Deputy dawgs

They are the boss’ right-hand men and often, crucially, a go-between to the creative team. David Bernstein considers the challenging and complex role of the assistant manager

David Bermstein

As a member of the columnists’ mutual admiration society, I wish to praise David James in the sports section of The Observer (27 February). The goalkeeper chose to discuss the role of the assistant manager. The piece was prompted by Ray Wilkins’ departure from Chelsea last November and the coincidental stumble in the Blues’ form. ’How influential,’ asks James, ’is the role of the assistant manager?’

But first, how is that role defined and agreed upon by the manager and his assistant? James, who has observed close up several managers and their sidekicks, is clear. Moreover, his critique is of equal relevance in the creative and business worlds. Read the following definition and think, not football, but a creative department or design team: ’The assistant manager tends to do anything the gaffer doesn’t feel comfortable with – he is a man who can relate to the team, who can play good cop to the manager’s bad cop.’

I witnessed this in New York at the headquarters of the newly created Interpublic, where the coldly efficient Marion Harper was at the helm and the relaxed Sylvester ’Pat’ Weaver had been lured away from NBC to act as his deputy. No two executive directors could have been less alike – thinking man, instinctive man.

This was complementarity at work and, for me, an early lesson in creative management. The boss, a noted research scientist, was an uncomfortable communicator; his deputy, an impresario well practised in working with talent, provided the people skills.

My next lesson came back in London when I was appointed deputy creative director of McCann-Erickson, Interpublic’s main agency. My chief instructed me in my duties. I would deputise when he was away and provide supplementary skills – copy to his art, television to his print. I was also younger and had more in common with the recent intake of creatives.

Though I can’t recall him actually mentoring me, I did learn from him, mostly by noting what, to my mind, he did wrong. The creative director’s job, I soon realised, is to create not ads, but an appropriate environment and an effective department – and that necessitated delegation. Too often he would tackle the juicy assignments personally, shutting his office door and eventually calling in an art director to finish off his rough.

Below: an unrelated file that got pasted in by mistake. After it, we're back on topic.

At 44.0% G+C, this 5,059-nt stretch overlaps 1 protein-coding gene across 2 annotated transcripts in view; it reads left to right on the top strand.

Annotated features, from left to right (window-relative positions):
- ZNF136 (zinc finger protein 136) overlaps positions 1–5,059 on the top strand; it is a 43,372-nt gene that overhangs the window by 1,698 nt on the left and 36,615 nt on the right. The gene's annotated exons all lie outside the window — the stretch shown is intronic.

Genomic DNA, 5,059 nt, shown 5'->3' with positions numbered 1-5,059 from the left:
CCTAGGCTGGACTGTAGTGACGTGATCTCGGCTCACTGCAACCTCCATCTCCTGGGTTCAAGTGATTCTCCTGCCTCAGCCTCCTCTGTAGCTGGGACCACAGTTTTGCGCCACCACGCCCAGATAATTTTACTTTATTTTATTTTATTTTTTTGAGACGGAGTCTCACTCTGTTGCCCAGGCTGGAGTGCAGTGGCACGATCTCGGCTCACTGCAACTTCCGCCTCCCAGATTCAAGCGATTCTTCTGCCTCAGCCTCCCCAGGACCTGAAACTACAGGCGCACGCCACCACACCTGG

What does a deputy creative director do in a situation like that? As James says, ’An assistant’s role is a complex and challenging one’ [and, paradoxically], ’he’s got to be the manager’s right-hand man and yet he’s got to be the players’ trusted confidante the assistant’s role is to form a bridge between the team and the manager.’ James could have been describing my quandary.

There is another paradox for the deputy. While forming the bridge they may also, wittingly or unwittingly, be responsible for demolishing it by usurping the boss’ position, planning a career move outside or finding themselves promoted – or pitchforked – into the top job.

When I became creative director it was my turn to appoint a deputy. I hired two. Both were older and very different from me – two mentors, in fact. And soon the three of us began training the department. One advantage of employing senior people as your assistants is that they are unlikely to become sycophants. Yes men, as David James warns, ’never get any respect from the players’. My assistants were complementary, rather than the word which sounds the same.

David Bernstein was founder of The Creative Business and is a creative consultant

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